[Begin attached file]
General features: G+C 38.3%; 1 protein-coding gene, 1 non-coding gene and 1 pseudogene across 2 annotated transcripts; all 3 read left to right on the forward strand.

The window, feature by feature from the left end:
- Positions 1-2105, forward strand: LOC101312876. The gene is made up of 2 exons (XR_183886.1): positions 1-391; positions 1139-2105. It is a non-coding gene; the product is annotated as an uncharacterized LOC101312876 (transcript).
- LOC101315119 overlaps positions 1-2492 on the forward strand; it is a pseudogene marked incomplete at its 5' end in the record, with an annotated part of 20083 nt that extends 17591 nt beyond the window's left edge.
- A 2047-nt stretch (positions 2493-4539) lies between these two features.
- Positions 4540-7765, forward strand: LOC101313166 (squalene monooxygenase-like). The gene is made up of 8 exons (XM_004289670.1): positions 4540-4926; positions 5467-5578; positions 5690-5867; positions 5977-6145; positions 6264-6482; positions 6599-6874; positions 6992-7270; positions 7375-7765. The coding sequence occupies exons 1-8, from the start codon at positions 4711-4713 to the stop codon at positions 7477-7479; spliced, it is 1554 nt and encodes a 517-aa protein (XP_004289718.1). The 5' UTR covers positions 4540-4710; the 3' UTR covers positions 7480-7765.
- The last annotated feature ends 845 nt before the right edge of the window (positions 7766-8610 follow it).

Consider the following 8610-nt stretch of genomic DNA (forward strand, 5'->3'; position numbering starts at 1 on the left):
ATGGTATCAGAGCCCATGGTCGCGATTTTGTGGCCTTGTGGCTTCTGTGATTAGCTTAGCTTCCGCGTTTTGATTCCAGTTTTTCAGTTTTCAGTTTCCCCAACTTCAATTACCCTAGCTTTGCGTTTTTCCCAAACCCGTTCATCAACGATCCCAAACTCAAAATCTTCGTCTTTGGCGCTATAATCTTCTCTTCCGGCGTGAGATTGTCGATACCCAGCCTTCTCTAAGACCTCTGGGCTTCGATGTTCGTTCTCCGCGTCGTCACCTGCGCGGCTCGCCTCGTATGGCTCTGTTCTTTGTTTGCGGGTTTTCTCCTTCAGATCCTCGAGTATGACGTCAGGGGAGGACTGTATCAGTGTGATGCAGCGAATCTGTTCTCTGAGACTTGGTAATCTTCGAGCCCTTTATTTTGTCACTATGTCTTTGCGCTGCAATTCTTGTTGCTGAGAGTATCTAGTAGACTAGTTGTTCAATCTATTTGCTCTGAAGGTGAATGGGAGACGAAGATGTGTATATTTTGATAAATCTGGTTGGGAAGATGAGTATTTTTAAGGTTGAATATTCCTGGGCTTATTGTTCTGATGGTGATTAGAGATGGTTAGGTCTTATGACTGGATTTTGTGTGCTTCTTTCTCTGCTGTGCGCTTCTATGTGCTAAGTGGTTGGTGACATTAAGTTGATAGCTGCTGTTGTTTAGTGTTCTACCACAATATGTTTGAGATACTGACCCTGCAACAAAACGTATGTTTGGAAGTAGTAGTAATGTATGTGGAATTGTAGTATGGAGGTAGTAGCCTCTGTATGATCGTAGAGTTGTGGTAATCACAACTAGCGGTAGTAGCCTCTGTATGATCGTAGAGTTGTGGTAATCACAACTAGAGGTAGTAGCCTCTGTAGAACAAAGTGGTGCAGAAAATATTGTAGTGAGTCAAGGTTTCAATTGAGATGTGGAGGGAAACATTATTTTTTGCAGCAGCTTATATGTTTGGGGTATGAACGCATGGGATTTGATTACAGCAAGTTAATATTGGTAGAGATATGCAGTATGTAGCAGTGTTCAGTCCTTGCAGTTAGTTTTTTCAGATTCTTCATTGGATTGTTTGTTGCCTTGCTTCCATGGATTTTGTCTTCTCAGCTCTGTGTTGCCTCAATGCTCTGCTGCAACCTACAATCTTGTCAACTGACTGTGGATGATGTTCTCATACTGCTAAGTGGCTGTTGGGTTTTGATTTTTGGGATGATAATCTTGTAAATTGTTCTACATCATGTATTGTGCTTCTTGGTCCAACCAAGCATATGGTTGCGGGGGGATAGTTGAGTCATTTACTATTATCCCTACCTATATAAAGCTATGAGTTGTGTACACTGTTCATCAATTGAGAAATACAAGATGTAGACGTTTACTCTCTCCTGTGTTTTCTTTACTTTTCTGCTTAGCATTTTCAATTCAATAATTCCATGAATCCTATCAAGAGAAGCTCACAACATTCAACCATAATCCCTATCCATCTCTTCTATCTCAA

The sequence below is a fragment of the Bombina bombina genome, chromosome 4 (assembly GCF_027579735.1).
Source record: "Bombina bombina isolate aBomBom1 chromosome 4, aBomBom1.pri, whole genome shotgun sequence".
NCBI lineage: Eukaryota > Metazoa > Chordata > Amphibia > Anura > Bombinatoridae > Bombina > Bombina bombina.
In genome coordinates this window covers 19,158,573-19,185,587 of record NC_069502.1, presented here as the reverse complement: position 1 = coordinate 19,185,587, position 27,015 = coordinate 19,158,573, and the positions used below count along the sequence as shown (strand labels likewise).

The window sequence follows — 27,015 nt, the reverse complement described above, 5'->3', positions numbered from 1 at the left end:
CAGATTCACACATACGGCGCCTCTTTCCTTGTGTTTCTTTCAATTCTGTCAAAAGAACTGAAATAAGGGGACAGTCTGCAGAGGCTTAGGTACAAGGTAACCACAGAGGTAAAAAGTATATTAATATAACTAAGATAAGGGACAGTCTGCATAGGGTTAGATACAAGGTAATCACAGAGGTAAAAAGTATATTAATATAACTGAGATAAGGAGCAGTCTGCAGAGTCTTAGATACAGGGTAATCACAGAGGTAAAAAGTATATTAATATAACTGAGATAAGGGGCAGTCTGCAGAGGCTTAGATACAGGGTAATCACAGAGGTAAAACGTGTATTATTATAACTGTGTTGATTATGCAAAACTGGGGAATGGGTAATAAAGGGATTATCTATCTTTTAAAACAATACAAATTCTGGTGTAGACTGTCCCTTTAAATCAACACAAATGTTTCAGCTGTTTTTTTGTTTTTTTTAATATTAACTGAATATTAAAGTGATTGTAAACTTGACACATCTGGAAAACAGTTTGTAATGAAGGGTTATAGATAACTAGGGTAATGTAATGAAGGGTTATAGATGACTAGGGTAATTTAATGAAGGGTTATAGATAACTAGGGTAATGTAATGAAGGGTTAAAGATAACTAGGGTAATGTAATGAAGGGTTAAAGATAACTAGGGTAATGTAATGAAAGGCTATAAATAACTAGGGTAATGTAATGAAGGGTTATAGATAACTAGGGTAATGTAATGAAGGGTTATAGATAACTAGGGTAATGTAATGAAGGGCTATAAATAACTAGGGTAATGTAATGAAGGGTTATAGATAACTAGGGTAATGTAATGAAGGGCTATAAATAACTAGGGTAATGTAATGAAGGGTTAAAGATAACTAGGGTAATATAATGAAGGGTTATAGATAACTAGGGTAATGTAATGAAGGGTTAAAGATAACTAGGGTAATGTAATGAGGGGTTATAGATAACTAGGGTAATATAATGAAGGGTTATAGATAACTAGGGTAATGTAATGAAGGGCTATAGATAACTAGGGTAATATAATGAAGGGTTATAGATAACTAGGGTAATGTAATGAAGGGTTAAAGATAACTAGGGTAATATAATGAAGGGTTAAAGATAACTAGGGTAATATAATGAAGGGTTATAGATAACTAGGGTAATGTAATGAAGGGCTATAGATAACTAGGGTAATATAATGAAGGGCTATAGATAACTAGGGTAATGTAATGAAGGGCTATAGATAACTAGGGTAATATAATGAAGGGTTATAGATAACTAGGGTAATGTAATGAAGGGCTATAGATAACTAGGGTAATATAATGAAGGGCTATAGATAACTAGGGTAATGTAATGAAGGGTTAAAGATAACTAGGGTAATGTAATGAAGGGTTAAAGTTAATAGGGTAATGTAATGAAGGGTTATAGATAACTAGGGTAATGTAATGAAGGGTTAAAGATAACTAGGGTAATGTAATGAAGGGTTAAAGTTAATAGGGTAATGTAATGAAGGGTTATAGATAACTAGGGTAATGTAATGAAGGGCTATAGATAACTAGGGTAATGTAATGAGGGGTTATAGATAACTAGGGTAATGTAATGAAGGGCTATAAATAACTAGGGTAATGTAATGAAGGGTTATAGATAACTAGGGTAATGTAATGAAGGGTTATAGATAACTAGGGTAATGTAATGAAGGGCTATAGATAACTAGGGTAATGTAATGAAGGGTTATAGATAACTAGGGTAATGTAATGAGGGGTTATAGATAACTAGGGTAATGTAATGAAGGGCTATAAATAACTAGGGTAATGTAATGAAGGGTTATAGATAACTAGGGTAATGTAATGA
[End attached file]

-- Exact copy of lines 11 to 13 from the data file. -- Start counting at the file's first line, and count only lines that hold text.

Source record: "Bombina bombina isolate aBomBom1 chromosome 4, aBomBom1.pri, whole genome shotgun sequence".
NCBI lineage: Eukaryota > Metazoa > Chordata > Amphibia > Anura > Bombinatoridae > Bombina > Bombina bombina.
In genome coordinates this window covers 19,158,573-19,185,587 of record NC_069502.1, presented here as the reverse complement: position 1 = coordinate 19,185,587, position 27,015 = coordinate 19,158,573, and the positions used below count along the sequence as shown (strand labels likewise).